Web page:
【文献标题】Motor Control Exercise for Persistent, Nonspecific Low Back Pain: A Systematic Review（运动控制训练用于持续性,非特异性下腰痛:一项系统回顾）
【文献来源】Macedo LG, Maher CG, Latimer J, McAuley JH. Motor control exercise for persistent, nonspecific low back pain: a systematic review. Physical Therapy 2009; 89(1): 9-25
汇总显示，在短期随访（加权平均差= -14.3点，95％置信区间[CI] = - 20.4至-8.1）,中期随访（加权平均差= -13.6点，95％CI = -22.4至-4.1）和长期随访（加权平均差= -14.4点，95％CI = -23.1至-5.7）时，运动控制训练在减轻疼痛的效果上优于最小干预，并且长期随访时减少残疾的发生（加权平均差= -10.8点，95％CI = -18.7至-2.8）。中期随访时,运动控制训练对于疼痛（加权平均差= -5.7点，95％CI = -10.7至-0.8）、残疾（加权平均差= -4.0点，95％CI = -7.6至-0.4）和生活质量结果（加权平均差= -6.0点，95％CI = -11.2至-0.8）的效用优于手法治疗，同时在短期随访中对于减少残疾的效果优于其他形式的运动（加权平均差= -5.1点，95％CI = -8.7至-1.4）。
Background: Previous systematic reviews have concluded that the effectiveness of motor control exercise for persistent low back pain has not been clearly established.
Objective: The objective of this study was to systematically review randomized controlled trials evaluating the effectiveness of motor control exercises for persistent low back pain.
Methods: Electronic databases were searched to June 2008. Pain, disability, and quality-of-life outcomes were extracted and converted to a common 0 to 100 scale. Where possible, trials were pooled using Revman 4.2.
Results: Fourteen trials were included. Seven trials compared motor control exercise with minimal intervention or evaluated it as a supplement to another treatment. Four trials compared motor control exercise with manual therapy. Five trials compared motor control exercise with another form of exercise. One trial compared motor control exercise with lumbar fusion surgery. The pooling revealed that motor control exercise was better than minimal intervention in reducing pain at short-term follow-up (weighted mean difference=−14.3 points, 95% confidence interval [CI]=−20.4 to −8.1), at intermediate follow-up (weighted mean difference=−13.6 points, 95% CI=−22.4 to −4.1), and at long-term follow-up (weighted mean difference=−14.4 points, 95% CI=−23.1 to −5.7) and in reducing disability at long-term follow-up (weighted mean difference=−10.8 points, 95% CI=−18.7 to −2.8). Motor control exercise was better than manual therapy for pain (weighted mean difference=−5.7 points, 95% CI=−10.7 to −0.8), disability (weighted mean difference=−4.0 points, 95% CI=−7.6 to −0.4), and quality-of-life outcomes (weighted mean difference=−6.0 points, 95% CI=−11.2 to −0.8) at intermediate follow-up and better than other forms of exercise in reducing disability at short-term follow-up (weighted mean difference=−5.1 points, 95% CI=−8.7 to −1.4).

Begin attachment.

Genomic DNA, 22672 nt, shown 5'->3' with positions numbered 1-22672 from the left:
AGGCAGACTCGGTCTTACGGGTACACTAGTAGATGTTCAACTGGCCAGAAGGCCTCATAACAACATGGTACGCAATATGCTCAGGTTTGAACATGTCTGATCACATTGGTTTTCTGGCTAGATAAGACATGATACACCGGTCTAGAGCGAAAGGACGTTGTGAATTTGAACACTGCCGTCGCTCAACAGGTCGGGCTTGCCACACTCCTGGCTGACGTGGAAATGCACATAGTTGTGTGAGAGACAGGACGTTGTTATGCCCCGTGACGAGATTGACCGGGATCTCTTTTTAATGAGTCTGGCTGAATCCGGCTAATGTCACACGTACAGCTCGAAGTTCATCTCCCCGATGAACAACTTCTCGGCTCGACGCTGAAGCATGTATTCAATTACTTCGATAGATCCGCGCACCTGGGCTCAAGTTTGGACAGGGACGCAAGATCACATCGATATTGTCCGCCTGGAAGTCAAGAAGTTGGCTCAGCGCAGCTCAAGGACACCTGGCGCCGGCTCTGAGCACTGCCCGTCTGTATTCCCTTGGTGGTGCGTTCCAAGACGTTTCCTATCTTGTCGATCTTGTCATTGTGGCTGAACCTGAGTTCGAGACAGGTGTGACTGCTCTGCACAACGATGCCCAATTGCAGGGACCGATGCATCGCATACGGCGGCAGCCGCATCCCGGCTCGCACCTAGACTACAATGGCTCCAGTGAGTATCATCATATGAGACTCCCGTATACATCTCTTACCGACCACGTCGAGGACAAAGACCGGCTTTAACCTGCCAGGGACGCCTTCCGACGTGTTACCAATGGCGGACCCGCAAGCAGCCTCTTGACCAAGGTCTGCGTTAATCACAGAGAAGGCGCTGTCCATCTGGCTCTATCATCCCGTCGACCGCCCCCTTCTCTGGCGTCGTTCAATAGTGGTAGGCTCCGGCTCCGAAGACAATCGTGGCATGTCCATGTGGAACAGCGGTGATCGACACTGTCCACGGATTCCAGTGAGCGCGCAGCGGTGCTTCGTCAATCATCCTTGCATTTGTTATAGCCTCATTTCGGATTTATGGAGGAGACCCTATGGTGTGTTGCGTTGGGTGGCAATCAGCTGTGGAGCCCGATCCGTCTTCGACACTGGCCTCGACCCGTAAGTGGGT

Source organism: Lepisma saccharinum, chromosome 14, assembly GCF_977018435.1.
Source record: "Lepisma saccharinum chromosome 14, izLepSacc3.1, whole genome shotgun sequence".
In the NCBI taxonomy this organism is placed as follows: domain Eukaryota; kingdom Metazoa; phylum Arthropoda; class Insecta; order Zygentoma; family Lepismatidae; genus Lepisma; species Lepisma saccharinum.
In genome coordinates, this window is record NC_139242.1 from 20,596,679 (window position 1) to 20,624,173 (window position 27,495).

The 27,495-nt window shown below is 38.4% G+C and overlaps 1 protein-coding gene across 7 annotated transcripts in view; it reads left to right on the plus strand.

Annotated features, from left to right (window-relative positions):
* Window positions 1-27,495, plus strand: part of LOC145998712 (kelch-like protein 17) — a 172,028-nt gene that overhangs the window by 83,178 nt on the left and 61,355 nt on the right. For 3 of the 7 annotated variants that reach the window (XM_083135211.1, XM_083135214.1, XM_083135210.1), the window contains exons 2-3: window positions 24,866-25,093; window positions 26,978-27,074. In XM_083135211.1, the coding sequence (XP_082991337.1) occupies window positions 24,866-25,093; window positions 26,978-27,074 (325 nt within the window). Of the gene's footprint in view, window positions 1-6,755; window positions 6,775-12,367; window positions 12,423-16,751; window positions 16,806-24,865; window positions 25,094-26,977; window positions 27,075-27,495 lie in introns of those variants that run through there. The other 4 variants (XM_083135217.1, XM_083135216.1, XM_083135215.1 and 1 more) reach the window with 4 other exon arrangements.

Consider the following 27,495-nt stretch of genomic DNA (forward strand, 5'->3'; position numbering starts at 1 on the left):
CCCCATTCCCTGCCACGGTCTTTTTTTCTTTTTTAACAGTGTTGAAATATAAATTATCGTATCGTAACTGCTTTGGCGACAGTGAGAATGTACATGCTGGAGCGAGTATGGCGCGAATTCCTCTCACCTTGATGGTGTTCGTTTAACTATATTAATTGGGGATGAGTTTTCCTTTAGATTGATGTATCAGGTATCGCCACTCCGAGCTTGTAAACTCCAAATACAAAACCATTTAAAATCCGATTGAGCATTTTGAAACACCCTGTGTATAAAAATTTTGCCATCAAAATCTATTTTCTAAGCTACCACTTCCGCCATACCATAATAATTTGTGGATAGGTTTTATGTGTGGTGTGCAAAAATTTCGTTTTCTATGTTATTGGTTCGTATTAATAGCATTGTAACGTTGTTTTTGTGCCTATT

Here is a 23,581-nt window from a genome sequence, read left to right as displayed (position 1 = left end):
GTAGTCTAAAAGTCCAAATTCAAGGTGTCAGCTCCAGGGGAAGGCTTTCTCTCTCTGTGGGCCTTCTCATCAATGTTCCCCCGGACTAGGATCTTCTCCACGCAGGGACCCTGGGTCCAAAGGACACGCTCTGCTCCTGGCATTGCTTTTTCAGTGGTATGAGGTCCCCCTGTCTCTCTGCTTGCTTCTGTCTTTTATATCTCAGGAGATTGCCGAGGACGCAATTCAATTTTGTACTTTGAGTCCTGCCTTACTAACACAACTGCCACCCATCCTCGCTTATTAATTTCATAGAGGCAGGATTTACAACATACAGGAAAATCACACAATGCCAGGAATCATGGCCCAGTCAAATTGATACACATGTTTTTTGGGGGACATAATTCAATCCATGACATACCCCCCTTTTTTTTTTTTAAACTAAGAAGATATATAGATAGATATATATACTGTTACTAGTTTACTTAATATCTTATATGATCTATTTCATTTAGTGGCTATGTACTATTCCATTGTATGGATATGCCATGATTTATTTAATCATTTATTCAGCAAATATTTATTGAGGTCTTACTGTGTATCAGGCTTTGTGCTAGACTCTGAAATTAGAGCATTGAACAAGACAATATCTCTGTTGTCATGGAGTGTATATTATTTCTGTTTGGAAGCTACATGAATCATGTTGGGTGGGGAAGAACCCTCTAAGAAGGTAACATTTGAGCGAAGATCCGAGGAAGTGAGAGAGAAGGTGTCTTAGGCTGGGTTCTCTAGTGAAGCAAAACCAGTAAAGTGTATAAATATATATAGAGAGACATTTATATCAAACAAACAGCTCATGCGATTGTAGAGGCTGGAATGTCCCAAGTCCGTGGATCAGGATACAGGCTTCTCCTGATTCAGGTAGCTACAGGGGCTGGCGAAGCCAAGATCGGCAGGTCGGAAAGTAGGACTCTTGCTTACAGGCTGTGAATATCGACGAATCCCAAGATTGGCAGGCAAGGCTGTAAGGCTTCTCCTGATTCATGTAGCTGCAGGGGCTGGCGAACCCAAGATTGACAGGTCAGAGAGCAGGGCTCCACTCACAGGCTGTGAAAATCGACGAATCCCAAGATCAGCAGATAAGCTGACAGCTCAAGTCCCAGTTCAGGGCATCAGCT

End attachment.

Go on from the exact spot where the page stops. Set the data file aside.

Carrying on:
Conclusions: Motor control exercise is superior to minimal intervention and confers benefit when added to another therapy for pain at all time points and for disability at long-term follow-up. Motor control exercise is not more effective than manual therapy or other forms of exercise.